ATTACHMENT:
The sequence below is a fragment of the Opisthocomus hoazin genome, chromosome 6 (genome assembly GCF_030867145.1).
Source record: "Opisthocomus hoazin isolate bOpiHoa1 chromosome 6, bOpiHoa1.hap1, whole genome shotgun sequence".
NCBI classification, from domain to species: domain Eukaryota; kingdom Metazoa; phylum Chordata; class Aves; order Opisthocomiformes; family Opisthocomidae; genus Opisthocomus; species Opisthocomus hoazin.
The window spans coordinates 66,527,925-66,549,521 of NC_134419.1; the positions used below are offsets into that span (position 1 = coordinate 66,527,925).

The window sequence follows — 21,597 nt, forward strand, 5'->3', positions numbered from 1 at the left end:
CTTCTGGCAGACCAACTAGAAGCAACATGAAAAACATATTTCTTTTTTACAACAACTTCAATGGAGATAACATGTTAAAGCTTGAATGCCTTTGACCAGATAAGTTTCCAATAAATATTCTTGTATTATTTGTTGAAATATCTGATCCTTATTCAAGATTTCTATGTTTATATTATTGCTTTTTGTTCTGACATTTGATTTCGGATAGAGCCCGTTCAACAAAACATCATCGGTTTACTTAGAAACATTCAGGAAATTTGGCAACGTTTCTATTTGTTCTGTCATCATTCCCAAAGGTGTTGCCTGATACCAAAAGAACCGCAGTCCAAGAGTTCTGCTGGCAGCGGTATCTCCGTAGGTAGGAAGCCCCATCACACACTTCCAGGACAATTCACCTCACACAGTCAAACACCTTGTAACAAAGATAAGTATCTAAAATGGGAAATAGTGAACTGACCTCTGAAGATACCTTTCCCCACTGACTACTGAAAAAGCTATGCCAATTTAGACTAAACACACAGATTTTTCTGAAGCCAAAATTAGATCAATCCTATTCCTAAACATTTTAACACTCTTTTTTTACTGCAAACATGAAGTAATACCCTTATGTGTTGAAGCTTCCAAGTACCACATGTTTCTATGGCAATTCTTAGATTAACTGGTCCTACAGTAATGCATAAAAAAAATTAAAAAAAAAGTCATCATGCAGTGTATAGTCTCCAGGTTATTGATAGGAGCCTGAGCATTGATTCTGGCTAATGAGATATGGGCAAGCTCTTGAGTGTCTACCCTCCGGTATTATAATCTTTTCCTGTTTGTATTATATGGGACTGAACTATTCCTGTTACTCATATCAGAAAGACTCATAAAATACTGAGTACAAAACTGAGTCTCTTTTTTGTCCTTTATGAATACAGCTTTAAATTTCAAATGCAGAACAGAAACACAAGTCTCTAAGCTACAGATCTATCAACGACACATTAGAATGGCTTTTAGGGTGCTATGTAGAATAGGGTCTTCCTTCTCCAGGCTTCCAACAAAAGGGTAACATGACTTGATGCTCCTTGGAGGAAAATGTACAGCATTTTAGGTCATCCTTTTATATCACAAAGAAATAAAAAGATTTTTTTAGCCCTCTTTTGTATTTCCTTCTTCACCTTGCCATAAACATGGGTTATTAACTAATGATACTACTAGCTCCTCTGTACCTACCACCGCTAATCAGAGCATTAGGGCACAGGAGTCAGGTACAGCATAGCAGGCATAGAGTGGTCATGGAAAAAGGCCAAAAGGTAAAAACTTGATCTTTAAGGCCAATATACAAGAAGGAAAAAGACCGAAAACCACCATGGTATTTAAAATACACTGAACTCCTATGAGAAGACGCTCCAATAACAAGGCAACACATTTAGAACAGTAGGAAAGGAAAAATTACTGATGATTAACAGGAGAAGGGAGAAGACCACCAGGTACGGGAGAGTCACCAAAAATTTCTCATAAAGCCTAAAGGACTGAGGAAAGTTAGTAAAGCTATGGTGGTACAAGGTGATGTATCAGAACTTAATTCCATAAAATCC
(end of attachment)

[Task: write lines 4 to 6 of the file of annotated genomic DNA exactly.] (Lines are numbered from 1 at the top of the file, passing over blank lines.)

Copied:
The window spans coordinates 66,527,925-66,549,521 of NC_134419.1; the positions used below are offsets into that span (position 1 = coordinate 66,527,925).

The window sequence follows — 21,597 nt, forward strand, 5'->3', positions numbered from 1 at the left end:
CTTCTGGCAGACCAACTAGAAGCAACATGAAAAACATATTTCTTTTTTACAACAACTTCAATGGAGATAACATGTTAAAGCTTGAATGCCTTTGACCAGATAAGTTTCCAATAAATATTCTTGTATTATTTGTTGAAATATCTGATCCTTATTCAAGATTTCTATGTTTATATTATTGCTTTTTGTTCTGACATTTGATTTCGGATAGAGCCCGTTCAACAAAACATCATCGGTTTACTTAGAAACATTCAGGAAATTTGGCAACGTTTCTATTTGTTCTGTCATCATTCCCAAAGGTGTTGCCTGATACCAAAAGAACCGCAGTCCAAGAGTTCTGCTGGCAGCGGTATCTCCGTAGGTAGGAAGCCCCATCACACACTTCCAGGACAATTCACCTCACACAGTCAAACACCTTGTAACAAAGATAAGTATCTAAAATGGGAAATAGTGAACTGACCTCTGAAGATACCTTTCCCCACTGACTACTGAAAAAGCTATGCCAATTTAGACTAAACACACAGATTTTTCTGAAGCCAAAATTAGATCAATCCTATTCCTAAACATTTTAACACTCTTTTTTTACTGCAAACATGAAGTAATACCCTTATGTGTTGAAGCTTCCAAGTACCACATGTTTCTATGGCAATTCTTAGATTAACTGGTCCTACAGTAATGCATAAAAAAAATTAAAAAAAAAGTCATCATGCAGTGTATAGTCTCCAGGTTATTGATAGGAGCCTGAGCATTGATTCTGGCTAATGAGATATGGGCAAGCTCTTGAGTGTCTACCCTCCGGTATTATAATCTTTTCCTGTTTGTATTATATGGGACTGAACTATTCCTGTTACTCATATCAGAAAGACTCATAAAATACTGAGTACAAAACTGAGTCTCTTTTTTGTCCTTTATGAATACAGCTTTAAATTTCAAATGCAGAACAGAAACACAAGTCTCTAAGCTACAGATCTATCAACGACACATTAGAATGGCTTTTAGGGTGCTATGTAGAATAGGGTCTTCCTTCTCCAGGCTTCCAACAAAAGGGTAACATGACTTGATGCTCCTTGGAGGAAAATGTACAGCATTTTAGGTCATCCTTTTATATCACAAAGAAATAAAAAGATTTTTTTAGCCCTCTTTTGTATTTCCTTCTTCACCTTGCCATAAACATGGGTTATTAACTAATGATACTACTAGCTCCTCTGTACCTACCACCGCTAATCAGAGCATTAGGGCACAGGAGTCAGGTACAGCATAGCAGGCATAGAGTGGTCATGGAAAAAGGCCAAAAGGTAAAAACTTGATCTTTAAGGCCAATATACAAGAAGGAAAAAGACCGAAAACCACCATGGTATTTAAAATACACTGAACTCCTATGAGAAGACGCTCCAATAACAAGGCAACACATTTAGAACAGTAGGAAAGGAAAAATTACTGATGATTAACAGGAGAAGGGAGAAGACCACCAGGTACGGGAGAGTCACCAAAAATTTCTCATAAAGCCTAAAGGACTGAGGAAAGTTAGTAAAGCTATGGTGGTACAAGGTGATGTATCAGAACTTAATTCCATAAAATCC